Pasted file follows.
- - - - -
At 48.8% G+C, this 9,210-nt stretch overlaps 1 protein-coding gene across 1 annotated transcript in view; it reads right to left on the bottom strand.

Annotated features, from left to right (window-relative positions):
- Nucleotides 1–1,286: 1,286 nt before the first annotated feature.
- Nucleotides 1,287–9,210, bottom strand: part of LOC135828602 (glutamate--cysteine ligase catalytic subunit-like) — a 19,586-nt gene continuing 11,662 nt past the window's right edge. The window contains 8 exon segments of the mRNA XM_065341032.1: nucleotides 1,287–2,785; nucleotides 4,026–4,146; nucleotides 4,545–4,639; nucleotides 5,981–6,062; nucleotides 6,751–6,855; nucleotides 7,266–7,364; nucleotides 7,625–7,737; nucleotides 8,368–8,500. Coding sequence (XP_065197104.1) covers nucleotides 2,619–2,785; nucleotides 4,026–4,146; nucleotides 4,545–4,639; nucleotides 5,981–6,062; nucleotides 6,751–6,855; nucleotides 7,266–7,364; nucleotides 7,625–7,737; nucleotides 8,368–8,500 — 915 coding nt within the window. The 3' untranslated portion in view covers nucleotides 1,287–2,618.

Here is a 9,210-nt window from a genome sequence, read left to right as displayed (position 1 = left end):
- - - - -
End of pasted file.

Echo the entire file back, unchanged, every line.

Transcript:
At 48.8% G+C, this 9,210-nt stretch overlaps 1 protein-coding gene across 1 annotated transcript in view; it reads right to left on the bottom strand.

Annotated features, from left to right (window-relative positions):
- Nucleotides 1–1,286: 1,286 nt before the first annotated feature.
- Nucleotides 1,287–9,210, bottom strand: part of LOC135828602 (glutamate--cysteine ligase catalytic subunit-like) — a 19,586-nt gene continuing 11,662 nt past the window's right edge. The window contains 8 exon segments of the mRNA XM_065341032.1: nucleotides 1,287–2,785; nucleotides 4,026–4,146; nucleotides 4,545–4,639; nucleotides 5,981–6,062; nucleotides 6,751–6,855; nucleotides 7,266–7,364; nucleotides 7,625–7,737; nucleotides 8,368–8,500. Coding sequence (XP_065197104.1) covers nucleotides 2,619–2,785; nucleotides 4,026–4,146; nucleotides 4,545–4,639; nucleotides 5,981–6,062; nucleotides 6,751–6,855; nucleotides 7,266–7,364; nucleotides 7,625–7,737; nucleotides 8,368–8,500 — 915 coding nt within the window. The 3' untranslated portion in view covers nucleotides 1,287–2,618.

Here is a 9,210-nt window from a genome sequence, read left to right as displayed (position 1 = left end):